The movement thus became a truly national anti-regime revolution. Millions of people who never before had participated in civic life volunteered for the campaign. For example, on the Maidan encampment alone, thousands of people were helping to build the barricades, were collecting warm clothes, blankets and alike; 22 professional chefs, with the help of 80 volunteers, cooked meals for the protesters every day. Media, IT, medical and many other groups of volunteers were established, the library and the art exhibition area were set up. Many initiatives in creative arts took place. Lecturer-volunteers of the Open University of Maidan Initiative lectured in humanities and economics. Many of Ukraine’s musicians and singers regularly performed for the protesters. The Automaidan, a large group of car-owner activists, became a mobile force of the Revolution, regularly holding impressive protesting rallies across the city and beyond. Many priests representing various Ukrainian churches strongly supported the movement and served masses for the protesters. A nearby Mikhailivskiy Cathedral housed the Maidan’s hospital, where dozens of volunteer doctors and nurses attended sick and injured protesters day and night. Women’s, youth and other civic groups took an active part in the movement. Thousands of businesses and millions of ordinary Ukrainians donated money to support the logistics of the uprising.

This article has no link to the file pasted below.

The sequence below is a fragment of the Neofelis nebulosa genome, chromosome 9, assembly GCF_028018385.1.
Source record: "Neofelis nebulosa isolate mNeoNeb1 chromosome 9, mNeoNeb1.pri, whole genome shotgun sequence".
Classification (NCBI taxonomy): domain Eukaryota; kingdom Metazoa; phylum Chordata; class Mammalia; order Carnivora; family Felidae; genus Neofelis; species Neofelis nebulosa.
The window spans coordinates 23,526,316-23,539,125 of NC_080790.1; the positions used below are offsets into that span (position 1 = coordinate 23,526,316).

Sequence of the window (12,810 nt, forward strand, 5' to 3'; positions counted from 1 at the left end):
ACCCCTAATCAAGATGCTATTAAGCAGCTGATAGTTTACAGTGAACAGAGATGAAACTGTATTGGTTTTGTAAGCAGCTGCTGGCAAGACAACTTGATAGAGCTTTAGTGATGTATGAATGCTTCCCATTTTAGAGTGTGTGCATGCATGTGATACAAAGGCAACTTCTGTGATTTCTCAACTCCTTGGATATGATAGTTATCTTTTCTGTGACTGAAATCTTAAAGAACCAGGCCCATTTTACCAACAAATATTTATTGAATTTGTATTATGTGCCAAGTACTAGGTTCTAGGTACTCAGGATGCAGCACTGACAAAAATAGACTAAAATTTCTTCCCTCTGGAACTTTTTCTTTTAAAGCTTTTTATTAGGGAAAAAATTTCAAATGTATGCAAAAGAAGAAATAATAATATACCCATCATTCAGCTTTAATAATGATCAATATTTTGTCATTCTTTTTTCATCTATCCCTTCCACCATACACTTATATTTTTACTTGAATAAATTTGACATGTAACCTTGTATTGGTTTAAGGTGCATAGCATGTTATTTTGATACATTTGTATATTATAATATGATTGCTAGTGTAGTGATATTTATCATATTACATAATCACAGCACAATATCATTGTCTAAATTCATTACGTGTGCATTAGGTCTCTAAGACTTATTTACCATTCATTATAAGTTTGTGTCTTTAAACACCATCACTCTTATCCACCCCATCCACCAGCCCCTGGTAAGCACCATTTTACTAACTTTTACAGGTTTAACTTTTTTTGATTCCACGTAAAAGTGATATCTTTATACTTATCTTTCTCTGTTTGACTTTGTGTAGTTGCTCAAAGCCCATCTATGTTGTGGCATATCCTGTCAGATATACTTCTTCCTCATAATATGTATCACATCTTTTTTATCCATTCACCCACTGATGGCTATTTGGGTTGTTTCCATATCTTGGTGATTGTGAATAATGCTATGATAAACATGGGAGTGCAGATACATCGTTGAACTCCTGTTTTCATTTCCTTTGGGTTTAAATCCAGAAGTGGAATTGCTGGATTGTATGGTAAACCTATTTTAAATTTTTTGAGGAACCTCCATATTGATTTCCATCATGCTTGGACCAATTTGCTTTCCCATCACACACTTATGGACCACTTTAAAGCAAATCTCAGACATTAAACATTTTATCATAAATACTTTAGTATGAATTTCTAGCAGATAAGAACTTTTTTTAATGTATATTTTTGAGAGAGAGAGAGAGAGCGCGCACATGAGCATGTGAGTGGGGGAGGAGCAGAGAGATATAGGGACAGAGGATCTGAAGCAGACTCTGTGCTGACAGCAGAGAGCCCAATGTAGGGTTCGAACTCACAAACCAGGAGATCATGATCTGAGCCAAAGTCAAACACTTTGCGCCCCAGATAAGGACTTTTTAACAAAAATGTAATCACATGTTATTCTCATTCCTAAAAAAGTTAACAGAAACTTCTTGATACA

Remarkably, over twelve per cent of the country’s population participated in the protests. Protesters came from every walk of life, both male and female, young and old, Ukrainian and Russian speakers or bilingual, people of a different ethnic background, Ukrainian, Crimean Tartar, Jewish, Armenian, Belarusian, Polish, Russian, and others. Almost two-thirds of the participants had higher education, and more than half were not from Kyiv but the whole of Ukraine instead. Alcohol was banned completely on the Maidan, and many noted the unprecedented level of civility and the absence of any incidents of antisocial behavior on the side of the participants. The extraordinary three months of the protests and clashes eventually led to the runaway of Yanukovich and the regime change at the end of February 2014. It was the bitter victory for which over one hundred protesters paid their lives, and hundreds were injured. Tremendous determination, selflessness and courage combined with the mass character of the campaign and high level of self-organization resulted in the Euromaidan victory. Ukraine still has many problems such as corruption and an inefficient state. However, the Euromaidan marked the final breakaway from centuries-long dependency on autocratic Russia and also gave an impulse that eventually has put the country on the firm track toward Europe and further democratization.